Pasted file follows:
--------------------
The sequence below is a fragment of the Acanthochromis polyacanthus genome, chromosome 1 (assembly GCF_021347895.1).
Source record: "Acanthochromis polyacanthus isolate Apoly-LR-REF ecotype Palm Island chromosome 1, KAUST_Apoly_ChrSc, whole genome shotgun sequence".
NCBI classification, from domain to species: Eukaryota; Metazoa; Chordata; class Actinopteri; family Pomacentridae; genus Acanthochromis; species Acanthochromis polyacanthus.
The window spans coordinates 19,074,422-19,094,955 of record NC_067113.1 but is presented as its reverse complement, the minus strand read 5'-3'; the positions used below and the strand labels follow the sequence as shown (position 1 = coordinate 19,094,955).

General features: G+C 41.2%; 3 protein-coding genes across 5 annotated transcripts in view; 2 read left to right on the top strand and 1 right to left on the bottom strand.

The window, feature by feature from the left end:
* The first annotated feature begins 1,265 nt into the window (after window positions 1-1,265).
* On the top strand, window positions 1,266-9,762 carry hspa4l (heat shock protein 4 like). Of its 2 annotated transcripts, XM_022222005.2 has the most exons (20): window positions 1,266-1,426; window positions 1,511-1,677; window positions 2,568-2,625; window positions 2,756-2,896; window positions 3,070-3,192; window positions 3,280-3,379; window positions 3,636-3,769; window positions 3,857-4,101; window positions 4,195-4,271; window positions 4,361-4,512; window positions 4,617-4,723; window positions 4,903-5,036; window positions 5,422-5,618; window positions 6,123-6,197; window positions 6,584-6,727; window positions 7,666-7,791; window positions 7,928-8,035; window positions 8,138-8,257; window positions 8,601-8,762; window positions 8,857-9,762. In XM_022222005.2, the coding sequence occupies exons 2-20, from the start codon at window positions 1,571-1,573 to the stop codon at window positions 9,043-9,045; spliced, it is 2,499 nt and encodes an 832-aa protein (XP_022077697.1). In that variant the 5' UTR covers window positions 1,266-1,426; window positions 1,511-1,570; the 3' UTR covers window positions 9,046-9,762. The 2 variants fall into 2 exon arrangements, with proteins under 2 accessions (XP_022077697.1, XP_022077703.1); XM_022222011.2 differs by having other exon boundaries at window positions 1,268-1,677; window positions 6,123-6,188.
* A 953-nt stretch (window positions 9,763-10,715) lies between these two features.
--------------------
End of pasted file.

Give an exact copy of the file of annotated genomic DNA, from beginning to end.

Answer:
The sequence below is a fragment of the Acanthochromis polyacanthus genome, chromosome 1 (assembly GCF_021347895.1).
Source record: "Acanthochromis polyacanthus isolate Apoly-LR-REF ecotype Palm Island chromosome 1, KAUST_Apoly_ChrSc, whole genome shotgun sequence".
NCBI classification, from domain to species: Eukaryota; Metazoa; Chordata; class Actinopteri; family Pomacentridae; genus Acanthochromis; species Acanthochromis polyacanthus.
The window spans coordinates 19,074,422-19,094,955 of record NC_067113.1 but is presented as its reverse complement, the minus strand read 5'-3'; the positions used below and the strand labels follow the sequence as shown (position 1 = coordinate 19,094,955).

General features: G+C 41.2%; 3 protein-coding genes across 5 annotated transcripts in view; 2 read left to right on the top strand and 1 right to left on the bottom strand.

The window, feature by feature from the left end:
* The first annotated feature begins 1,265 nt into the window (after window positions 1-1,265).
* On the top strand, window positions 1,266-9,762 carry hspa4l (heat shock protein 4 like). Of its 2 annotated transcripts, XM_022222005.2 has the most exons (20): window positions 1,266-1,426; window positions 1,511-1,677; window positions 2,568-2,625; window positions 2,756-2,896; window positions 3,070-3,192; window positions 3,280-3,379; window positions 3,636-3,769; window positions 3,857-4,101; window positions 4,195-4,271; window positions 4,361-4,512; window positions 4,617-4,723; window positions 4,903-5,036; window positions 5,422-5,618; window positions 6,123-6,197; window positions 6,584-6,727; window positions 7,666-7,791; window positions 7,928-8,035; window positions 8,138-8,257; window positions 8,601-8,762; window positions 8,857-9,762. In XM_022222005.2, the coding sequence occupies exons 2-20, from the start codon at window positions 1,571-1,573 to the stop codon at window positions 9,043-9,045; spliced, it is 2,499 nt and encodes an 832-aa protein (XP_022077697.1). In that variant the 5' UTR covers window positions 1,266-1,426; window positions 1,511-1,570; the 3' UTR covers window positions 9,046-9,762. The 2 variants fall into 2 exon arrangements, with proteins under 2 accessions (XP_022077697.1, XP_022077703.1); XM_022222011.2 differs by having other exon boundaries at window positions 1,268-1,677; window positions 6,123-6,188.
* A 953-nt stretch (window positions 9,763-10,715) lies between these two features.